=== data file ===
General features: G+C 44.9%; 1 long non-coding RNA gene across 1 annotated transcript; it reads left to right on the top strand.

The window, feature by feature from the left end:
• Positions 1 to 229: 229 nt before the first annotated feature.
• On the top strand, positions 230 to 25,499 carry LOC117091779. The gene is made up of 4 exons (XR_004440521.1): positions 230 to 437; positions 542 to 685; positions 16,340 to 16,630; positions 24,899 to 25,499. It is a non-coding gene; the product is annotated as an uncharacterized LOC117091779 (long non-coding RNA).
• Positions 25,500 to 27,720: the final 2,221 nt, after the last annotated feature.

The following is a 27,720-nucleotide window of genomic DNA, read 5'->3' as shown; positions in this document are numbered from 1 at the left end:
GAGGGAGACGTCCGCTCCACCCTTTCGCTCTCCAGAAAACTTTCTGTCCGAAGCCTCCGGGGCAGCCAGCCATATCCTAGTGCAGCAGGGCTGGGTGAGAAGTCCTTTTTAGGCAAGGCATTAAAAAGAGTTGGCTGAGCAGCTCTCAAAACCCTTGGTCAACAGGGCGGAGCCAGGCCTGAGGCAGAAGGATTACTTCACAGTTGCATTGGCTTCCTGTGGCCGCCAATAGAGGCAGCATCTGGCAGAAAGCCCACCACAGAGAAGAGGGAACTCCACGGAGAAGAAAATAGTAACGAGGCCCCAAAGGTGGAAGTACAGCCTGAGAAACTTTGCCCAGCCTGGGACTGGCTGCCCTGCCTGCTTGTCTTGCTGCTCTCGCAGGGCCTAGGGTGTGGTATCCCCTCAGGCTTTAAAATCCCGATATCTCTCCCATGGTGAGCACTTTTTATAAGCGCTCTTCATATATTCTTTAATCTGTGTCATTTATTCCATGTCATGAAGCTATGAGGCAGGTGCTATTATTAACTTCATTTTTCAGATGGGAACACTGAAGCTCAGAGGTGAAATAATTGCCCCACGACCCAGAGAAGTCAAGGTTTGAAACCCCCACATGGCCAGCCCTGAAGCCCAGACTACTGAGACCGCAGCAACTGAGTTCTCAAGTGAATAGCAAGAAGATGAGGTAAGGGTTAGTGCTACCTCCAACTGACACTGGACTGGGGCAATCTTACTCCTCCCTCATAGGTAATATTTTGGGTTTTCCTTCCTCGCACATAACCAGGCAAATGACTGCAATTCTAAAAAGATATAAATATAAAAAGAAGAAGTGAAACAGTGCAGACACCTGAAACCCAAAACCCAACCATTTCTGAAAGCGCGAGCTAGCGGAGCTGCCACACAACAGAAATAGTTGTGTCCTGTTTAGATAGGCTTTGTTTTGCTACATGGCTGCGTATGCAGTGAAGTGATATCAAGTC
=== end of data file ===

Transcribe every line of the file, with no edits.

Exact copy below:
General features: G+C 44.9%; 1 long non-coding RNA gene across 1 annotated transcript; it reads left to right on the top strand.

The window, feature by feature from the left end:
• Positions 1 to 229: 229 nt before the first annotated feature.
• On the top strand, positions 230 to 25,499 carry LOC117091779. The gene is made up of 4 exons (XR_004440521.1): positions 230 to 437; positions 542 to 685; positions 16,340 to 16,630; positions 24,899 to 25,499. It is a non-coding gene; the product is annotated as an uncharacterized LOC117091779 (long non-coding RNA).
• Positions 25,500 to 27,720: the final 2,221 nt, after the last annotated feature.

The following is a 27,720-nucleotide window of genomic DNA, read 5'->3' as shown; positions in this document are numbered from 1 at the left end:
GAGGGAGACGTCCGCTCCACCCTTTCGCTCTCCAGAAAACTTTCTGTCCGAAGCCTCCGGGGCAGCCAGCCATATCCTAGTGCAGCAGGGCTGGGTGAGAAGTCCTTTTTAGGCAAGGCATTAAAAAGAGTTGGCTGAGCAGCTCTCAAAACCCTTGGTCAACAGGGCGGAGCCAGGCCTGAGGCAGAAGGATTACTTCACAGTTGCATTGGCTTCCTGTGGCCGCCAATAGAGGCAGCATCTGGCAGAAAGCCCACCACAGAGAAGAGGGAACTCCACGGAGAAGAAAATAGTAACGAGGCCCCAAAGGTGGAAGTACAGCCTGAGAAACTTTGCCCAGCCTGGGACTGGCTGCCCTGCCTGCTTGTCTTGCTGCTCTCGCAGGGCCTAGGGTGTGGTATCCCCTCAGGCTTTAAAATCCCGATATCTCTCCCATGGTGAGCACTTTTTATAAGCGCTCTTCATATATTCTTTAATCTGTGTCATTTATTCCATGTCATGAAGCTATGAGGCAGGTGCTATTATTAACTTCATTTTTCAGATGGGAACACTGAAGCTCAGAGGTGAAATAATTGCCCCACGACCCAGAGAAGTCAAGGTTTGAAACCCCCACATGGCCAGCCCTGAAGCCCAGACTACTGAGACCGCAGCAACTGAGTTCTCAAGTGAATAGCAAGAAGATGAGGTAAGGGTTAGTGCTACCTCCAACTGACACTGGACTGGGGCAATCTTACTCCTCCCTCATAGGTAATATTTTGGGTTTTCCTTCCTCGCACATAACCAGGCAAATGACTGCAATTCTAAAAAGATATAAATATAAAAAGAAGAAGTGAAACAGTGCAGACACCTGAAACCCAAAACCCAACCATTTCTGAAAGCGCGAGCTAGCGGAGCTGCCACACAACAGAAATAGTTGTGTCCTGTTTAGATAGGCTTTGTTTTGCTACATGGCTGCGTATGCAGTGAAGTGATATCAAGTC